The entire concept behind Parler was to offer a free speech zone for people who had been banned from big tech, so relying on big tech to host their servers is just truly beyond the pale. I have to believe that Matze made that decision as CEO, and you’d think they would have just fired him immediately over that.
Furthermore, after the banning, someone at Parler decided to expend energy and resources to sue Amazon, even though we already have all of this precedent showing that according to the government, private monopolies are allowed to crush the First Amendment.
About a week after the shutdown, I saw Dan Bongino, who has a big stake in the company, on TV ranting about censorship and about Amazon.
I agreed with everything he said, other than the claim that “Amazon was the only company big enough to host this kind of traffic.” Bongino isn’t a tech guy, so I don’t blame him for believing that. It was probably Matze’s explanation when he was asked why on earth he had the servers on AWS. This is totally untrue. There are all kinds of server options.
Granted, Stormer has lower volume than Parler, but not really by that much. I mean, it’s “much,” but it’s not like they have 100 times the volume or something. That is to say: the server solutions that we are using could be used by them. We never have had any problem with servers. That was fixed very quickly. The problems we had were with the registrar, the DNS and the CDN, which are backbone services that are much more difficult to find. I’m sure that if Parler had figured out their servers, these attacks would have been used against them as well – but they never fixed their servers!
It’s really an inexcusable failure.
I have no idea why they wouldn’t just hire weev. It’s not like anyone would know. He’s a security professional, he’s good at keeping things secret. More importantly, he’s the only person on earth who has successfully navigated this kind of pressure to keep a website online. I have zero doubt that if they would have contacted him, through any of the encrypted methods available to contact him, he could have gotten the site back online within a week, max.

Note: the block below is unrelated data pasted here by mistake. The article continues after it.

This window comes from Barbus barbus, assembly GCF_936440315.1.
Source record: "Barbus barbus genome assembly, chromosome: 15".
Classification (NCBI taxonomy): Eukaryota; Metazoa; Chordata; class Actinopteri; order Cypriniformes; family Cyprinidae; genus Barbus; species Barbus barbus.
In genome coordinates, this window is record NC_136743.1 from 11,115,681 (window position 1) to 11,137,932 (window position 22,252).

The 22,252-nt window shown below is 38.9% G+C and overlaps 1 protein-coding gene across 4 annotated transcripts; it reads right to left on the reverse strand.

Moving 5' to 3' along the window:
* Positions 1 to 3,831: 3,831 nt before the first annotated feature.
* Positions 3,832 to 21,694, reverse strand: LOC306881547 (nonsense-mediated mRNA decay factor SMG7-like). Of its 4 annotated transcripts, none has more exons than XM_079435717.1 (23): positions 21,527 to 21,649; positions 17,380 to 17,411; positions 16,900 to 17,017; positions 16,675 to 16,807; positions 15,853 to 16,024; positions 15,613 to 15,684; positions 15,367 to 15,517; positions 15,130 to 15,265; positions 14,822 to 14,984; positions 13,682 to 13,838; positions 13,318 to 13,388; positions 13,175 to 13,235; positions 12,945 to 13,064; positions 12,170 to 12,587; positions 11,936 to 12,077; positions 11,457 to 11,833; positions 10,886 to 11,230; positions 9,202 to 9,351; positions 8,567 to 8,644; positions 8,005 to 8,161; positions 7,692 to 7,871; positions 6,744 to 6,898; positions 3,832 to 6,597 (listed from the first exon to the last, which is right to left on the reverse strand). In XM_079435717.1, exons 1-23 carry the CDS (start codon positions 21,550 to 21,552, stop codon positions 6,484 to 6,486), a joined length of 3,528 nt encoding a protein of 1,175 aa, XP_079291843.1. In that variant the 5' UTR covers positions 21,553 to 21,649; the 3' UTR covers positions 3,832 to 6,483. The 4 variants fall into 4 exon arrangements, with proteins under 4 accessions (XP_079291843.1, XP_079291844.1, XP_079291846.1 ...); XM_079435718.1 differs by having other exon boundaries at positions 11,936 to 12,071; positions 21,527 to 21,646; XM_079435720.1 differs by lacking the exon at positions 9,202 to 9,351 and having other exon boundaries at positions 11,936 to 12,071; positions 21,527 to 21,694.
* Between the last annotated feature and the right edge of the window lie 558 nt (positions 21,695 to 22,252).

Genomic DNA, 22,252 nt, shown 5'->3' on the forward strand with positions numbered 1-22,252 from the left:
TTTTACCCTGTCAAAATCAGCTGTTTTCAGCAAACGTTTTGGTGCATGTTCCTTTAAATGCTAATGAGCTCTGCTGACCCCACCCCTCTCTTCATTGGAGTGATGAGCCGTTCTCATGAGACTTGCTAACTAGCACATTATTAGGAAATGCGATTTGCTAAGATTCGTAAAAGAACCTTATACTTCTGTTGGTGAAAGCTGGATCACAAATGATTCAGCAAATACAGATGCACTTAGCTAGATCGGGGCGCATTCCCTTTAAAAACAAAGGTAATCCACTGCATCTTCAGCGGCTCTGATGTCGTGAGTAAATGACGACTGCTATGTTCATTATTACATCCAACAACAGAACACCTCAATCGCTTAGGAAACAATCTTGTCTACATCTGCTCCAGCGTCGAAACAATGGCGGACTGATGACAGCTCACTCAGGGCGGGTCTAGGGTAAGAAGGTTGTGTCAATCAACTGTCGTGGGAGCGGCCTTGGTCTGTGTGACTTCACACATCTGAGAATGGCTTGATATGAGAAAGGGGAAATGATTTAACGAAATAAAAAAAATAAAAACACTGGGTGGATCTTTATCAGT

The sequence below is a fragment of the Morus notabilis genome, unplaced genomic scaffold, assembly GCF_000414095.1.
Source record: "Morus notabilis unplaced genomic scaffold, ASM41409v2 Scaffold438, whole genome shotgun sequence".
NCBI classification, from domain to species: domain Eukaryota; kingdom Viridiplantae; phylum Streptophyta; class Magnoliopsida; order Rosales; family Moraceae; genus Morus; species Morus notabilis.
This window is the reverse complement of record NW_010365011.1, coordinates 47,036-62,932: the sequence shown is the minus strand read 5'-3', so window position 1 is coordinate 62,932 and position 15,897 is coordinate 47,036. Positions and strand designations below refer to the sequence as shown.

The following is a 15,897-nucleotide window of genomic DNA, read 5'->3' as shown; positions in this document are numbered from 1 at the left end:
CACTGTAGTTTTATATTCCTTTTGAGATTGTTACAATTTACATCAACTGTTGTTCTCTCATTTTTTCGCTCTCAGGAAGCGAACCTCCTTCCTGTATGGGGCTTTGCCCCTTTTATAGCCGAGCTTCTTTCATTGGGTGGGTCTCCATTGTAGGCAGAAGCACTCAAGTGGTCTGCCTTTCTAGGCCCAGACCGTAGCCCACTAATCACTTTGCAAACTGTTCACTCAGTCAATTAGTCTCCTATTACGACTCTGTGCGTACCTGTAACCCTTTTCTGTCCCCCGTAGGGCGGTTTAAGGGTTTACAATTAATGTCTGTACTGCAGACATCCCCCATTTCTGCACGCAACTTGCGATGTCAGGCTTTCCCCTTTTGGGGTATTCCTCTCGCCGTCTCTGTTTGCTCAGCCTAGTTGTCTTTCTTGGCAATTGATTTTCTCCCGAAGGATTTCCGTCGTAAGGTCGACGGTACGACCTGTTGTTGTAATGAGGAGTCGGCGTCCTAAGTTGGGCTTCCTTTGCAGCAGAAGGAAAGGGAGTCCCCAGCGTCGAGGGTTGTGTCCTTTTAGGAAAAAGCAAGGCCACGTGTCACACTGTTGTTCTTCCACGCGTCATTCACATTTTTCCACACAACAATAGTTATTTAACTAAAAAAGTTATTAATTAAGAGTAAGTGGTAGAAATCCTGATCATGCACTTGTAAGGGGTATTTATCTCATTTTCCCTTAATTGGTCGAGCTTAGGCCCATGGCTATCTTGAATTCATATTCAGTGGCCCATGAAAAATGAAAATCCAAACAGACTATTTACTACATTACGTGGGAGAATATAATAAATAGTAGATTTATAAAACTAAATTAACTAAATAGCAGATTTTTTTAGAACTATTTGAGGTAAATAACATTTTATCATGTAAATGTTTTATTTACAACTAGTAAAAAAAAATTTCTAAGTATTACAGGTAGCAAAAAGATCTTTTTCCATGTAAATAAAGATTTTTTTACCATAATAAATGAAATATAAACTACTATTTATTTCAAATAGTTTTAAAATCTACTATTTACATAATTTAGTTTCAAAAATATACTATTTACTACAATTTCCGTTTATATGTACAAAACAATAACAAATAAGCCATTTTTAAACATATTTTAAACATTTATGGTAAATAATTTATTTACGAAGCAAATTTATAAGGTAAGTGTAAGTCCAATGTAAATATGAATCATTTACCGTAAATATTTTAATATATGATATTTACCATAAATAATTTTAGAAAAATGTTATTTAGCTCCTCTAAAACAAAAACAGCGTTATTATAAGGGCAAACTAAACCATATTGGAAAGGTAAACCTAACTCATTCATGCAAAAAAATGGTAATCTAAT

Anyway, I already hinted at this, but let me just make it clear to whoever is going to take over at Parler: you can contact weev, through encrypted channels which I’m sure you can figure out, and if you pay him a lot of money, I can say with true confidence that he will get you back online, and the only damning proof of the fact that you worked with the infamous hacker weev will be that your site is online.
He’s a polite and normal person, and a professional.
Of course, maybe it doesn’t even matter. We’re getting to the point where the private companies that run the cables and the cellphone towers and otherwise provide internet to people’s houses – Comcast, AT&T, Verizon, etc. – are going to start directly blocking access to websites. There is apparently no law keeping them from doing that now, and Lindsey Graham will get up there with Chuck Schumer and say “a private company can block access to anyone they want to block access to, it’s only the government that isn’t allowed to take away your Constitutional rights.”
That is going to happen to this site eventually, I have no doubt, so the reader needs to save our Tor address for when it does happen:
Write that down on a piece of paper. You can open it in Brave Browser, or you can open it with Tor Browser (Tor Browser will allow you to save cookies from Tor sites, something that Brave currently doesn’t allow).